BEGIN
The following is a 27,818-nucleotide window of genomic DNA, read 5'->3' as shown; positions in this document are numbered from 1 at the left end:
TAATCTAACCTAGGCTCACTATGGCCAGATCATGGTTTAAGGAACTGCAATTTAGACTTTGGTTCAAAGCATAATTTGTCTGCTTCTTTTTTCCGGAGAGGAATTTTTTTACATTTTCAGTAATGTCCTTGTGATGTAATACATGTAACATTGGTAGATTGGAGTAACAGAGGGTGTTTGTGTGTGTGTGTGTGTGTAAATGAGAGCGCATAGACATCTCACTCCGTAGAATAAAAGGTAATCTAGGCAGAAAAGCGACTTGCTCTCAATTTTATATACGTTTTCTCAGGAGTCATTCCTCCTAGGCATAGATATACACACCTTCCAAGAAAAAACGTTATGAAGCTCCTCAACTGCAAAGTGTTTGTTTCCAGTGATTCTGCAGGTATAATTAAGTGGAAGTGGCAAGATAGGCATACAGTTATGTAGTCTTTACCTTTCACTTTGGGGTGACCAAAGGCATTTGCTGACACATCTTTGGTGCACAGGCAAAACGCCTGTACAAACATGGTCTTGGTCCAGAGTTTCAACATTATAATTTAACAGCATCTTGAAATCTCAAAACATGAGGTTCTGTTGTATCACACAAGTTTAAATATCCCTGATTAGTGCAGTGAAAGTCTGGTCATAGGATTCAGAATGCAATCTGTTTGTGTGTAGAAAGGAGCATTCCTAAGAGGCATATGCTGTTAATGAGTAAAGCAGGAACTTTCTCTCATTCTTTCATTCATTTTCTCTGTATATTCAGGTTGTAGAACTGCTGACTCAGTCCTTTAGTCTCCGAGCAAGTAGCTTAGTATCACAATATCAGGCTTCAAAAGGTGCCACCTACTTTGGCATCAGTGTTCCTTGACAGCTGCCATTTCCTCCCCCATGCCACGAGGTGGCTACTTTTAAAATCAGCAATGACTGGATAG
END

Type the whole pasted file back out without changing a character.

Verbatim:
The following is a 27,818-nucleotide window of genomic DNA, read 5'->3' as shown; positions in this document are numbered from 1 at the left end:
TAATCTAACCTAGGCTCACTATGGCCAGATCATGGTTTAAGGAACTGCAATTTAGACTTTGGTTCAAAGCATAATTTGTCTGCTTCTTTTTTCCGGAGAGGAATTTTTTTACATTTTCAGTAATGTCCTTGTGATGTAATACATGTAACATTGGTAGATTGGAGTAACAGAGGGTGTTTGTGTGTGTGTGTGTGTGTAAATGAGAGCGCATAGACATCTCACTCCGTAGAATAAAAGGTAATCTAGGCAGAAAAGCGACTTGCTCTCAATTTTATATACGTTTTCTCAGGAGTCATTCCTCCTAGGCATAGATATACACACCTTCCAAGAAAAAACGTTATGAAGCTCCTCAACTGCAAAGTGTTTGTTTCCAGTGATTCTGCAGGTATAATTAAGTGGAAGTGGCAAGATAGGCATACAGTTATGTAGTCTTTACCTTTCACTTTGGGGTGACCAAAGGCATTTGCTGACACATCTTTGGTGCACAGGCAAAACGCCTGTACAAACATGGTCTTGGTCCAGAGTTTCAACATTATAATTTAACAGCATCTTGAAATCTCAAAACATGAGGTTCTGTTGTATCACACAAGTTTAAATATCCCTGATTAGTGCAGTGAAAGTCTGGTCATAGGATTCAGAATGCAATCTGTTTGTGTGTAGAAAGGAGCATTCCTAAGAGGCATATGCTGTTAATGAGTAAAGCAGGAACTTTCTCTCATTCTTTCATTCATTTTCTCTGTATATTCAGGTTGTAGAACTGCTGACTCAGTCCTTTAGTCTCCGAGCAAGTAGCTTAGTATCACAATATCAGGCTTCAAAAGGTGCCACCTACTTTGGCATCAGTGTTCCTTGACAGCTGCCATTTCCTCCCCCATGCCACGAGGTGGCTACTTTTAAAATCAGCAATGACTGGATAG